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1st Edition

Discourse Markers in Doctoral Supervision Sessions A Multimodal Perspective

By Samira Bakeer Copyright 2024
    ISBN 9781032025957
    296 Pages 28 B/W Illustrations
    September 15, 2023 by Routledge

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    Language is a complex system that transfers ideas, feelings, experiences, beliefs, and cultures to others. One of the interactional resources that are utilised to make this transmission more coherent and effective is Discourse Markers (DMs). This monograph analyses these markers in doctoral supervisions but uses a multimodal approach to provide a deeper understanding of these DMs and uncovers potential hidden meanings that would escape a purely verbal analysis.

    Using a dataset consisting of a corpus of video-recorded doctoral supervision meetings, this book provides and innovative and cutting-edge approach to the analysis of DMs and sheds new light on the complexity and dynamicity of naturally occurring discourse where meaning-making rests on a close coordination of both verbal and embodied conducts.

    The book makes very useful reading for scholars in the fields of discourse markers, conversation analysis, corpus linguistics and multimodality. It could collaterally be appealing to anyone simply interested in the study of human communication.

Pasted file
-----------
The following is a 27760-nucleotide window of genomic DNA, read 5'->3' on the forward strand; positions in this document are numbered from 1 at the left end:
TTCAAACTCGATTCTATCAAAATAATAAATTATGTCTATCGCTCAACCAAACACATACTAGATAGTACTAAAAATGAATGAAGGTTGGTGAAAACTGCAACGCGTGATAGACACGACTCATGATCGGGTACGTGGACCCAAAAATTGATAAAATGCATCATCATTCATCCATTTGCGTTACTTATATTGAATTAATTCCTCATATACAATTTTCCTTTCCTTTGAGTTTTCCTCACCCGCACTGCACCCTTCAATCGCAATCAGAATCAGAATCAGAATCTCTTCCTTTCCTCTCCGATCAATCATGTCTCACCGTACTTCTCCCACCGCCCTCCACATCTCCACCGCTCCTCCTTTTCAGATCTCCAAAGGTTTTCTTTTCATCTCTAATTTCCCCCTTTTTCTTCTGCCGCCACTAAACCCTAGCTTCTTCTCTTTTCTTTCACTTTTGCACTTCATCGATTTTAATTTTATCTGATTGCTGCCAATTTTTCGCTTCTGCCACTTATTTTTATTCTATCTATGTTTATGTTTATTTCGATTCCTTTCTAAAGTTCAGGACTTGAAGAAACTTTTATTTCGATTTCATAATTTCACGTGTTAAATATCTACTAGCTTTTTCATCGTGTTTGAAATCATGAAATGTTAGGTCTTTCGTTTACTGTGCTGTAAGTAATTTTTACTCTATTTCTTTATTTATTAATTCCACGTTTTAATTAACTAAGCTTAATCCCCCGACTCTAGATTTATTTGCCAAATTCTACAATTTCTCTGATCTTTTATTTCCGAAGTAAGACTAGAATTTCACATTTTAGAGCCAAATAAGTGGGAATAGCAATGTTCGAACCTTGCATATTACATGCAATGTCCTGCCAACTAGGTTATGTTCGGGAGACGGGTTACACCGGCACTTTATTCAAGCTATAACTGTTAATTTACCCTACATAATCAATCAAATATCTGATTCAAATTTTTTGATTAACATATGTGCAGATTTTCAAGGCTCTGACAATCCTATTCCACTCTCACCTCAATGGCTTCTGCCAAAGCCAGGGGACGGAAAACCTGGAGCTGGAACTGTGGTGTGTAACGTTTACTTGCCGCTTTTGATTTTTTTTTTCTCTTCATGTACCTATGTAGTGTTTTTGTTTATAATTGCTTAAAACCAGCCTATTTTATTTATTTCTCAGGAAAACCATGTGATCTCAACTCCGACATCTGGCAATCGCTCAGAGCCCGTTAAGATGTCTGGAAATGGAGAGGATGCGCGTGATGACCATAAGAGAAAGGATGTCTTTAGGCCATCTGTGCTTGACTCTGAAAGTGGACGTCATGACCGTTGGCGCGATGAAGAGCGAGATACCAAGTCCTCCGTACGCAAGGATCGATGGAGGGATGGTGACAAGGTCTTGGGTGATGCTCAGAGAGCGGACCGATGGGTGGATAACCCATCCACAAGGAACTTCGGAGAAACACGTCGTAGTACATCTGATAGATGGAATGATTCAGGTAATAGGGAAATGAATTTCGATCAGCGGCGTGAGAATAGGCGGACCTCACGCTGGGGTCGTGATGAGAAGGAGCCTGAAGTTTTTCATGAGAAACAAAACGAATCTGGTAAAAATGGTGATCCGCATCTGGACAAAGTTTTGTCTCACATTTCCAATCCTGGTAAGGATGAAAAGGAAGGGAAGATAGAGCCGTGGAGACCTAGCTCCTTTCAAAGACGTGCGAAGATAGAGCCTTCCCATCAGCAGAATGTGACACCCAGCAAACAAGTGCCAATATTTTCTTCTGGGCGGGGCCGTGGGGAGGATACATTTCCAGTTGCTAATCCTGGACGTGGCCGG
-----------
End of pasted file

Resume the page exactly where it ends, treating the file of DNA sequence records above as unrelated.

List of Figures

    List of Tables


    Chapter 1: Introduction

    1.1 Preliminary remarks

    1.2 Why the context of doctoral supervision?

    1.3 Extending the boundaries

    1.4 Overview of the book


    Chapter 2: Discourse marker as a field of inquiry: Connecting meaning, context, and multimodality

    2.1 Terminology and definition

    2.2 Commonly defined features

    2.3 Major frameworks for analysing DMs

    2.3.1 Coherence-based approach

    2.3.2 Relevance-based perspective

    2.3.3 Grammatical-Pragmatic Perspective

    2.3.4 Corpus-based Approach

    2.4 The functions of DMs adopted in the study

    2.5 The influence of context

    2.5.1 Supervisory sessions as an instance of academic discourse

    2.5.2 Previous studies on DMs in supervision contexts

    2.6 DMs from a multimodal perspective: Identifying the research gap

    2.6.1 Multimodality: Definition and classifications

    2.6.2 Gesture types

    2.6.3 Speech-gesture interface

    2.6.4 Speech-gesture synchrony

    2.6.5 DMs from a multimodal perspective: Relevant Studies

    2.6.6 Challenges in multimodal DMs research

    2.7 Summary




    Chapter 3: Methodological considerations

    3.1 Corpus linguistics

    3.2 Conversation Analysis

    3.2.1 Knowledge and Epistemicity

    3.2.2 The interactional practices of Affiliation and alignment

    3.3 Case study

    3.4 The data

    3.4.1 Context and research participants

    3.4.2 Data collection

    3.4.3 Data processing

    Selection of DMs

    Identifying functions of DMs

    Ethical considerations


    Chapter 4: Towards a multimodal analytical framework

    4.1 Transcriptions and annotation

    4.2 The multimodal coding scheme

    4.2.1 Hand gesture

    4.2.2 Head gesture

    4.2.3 Body Posture

    4.2.4 Prosodic features

    4.3 Reliability and validity

    4.4 Summary


    Chapter 5: Insights from corpus analysis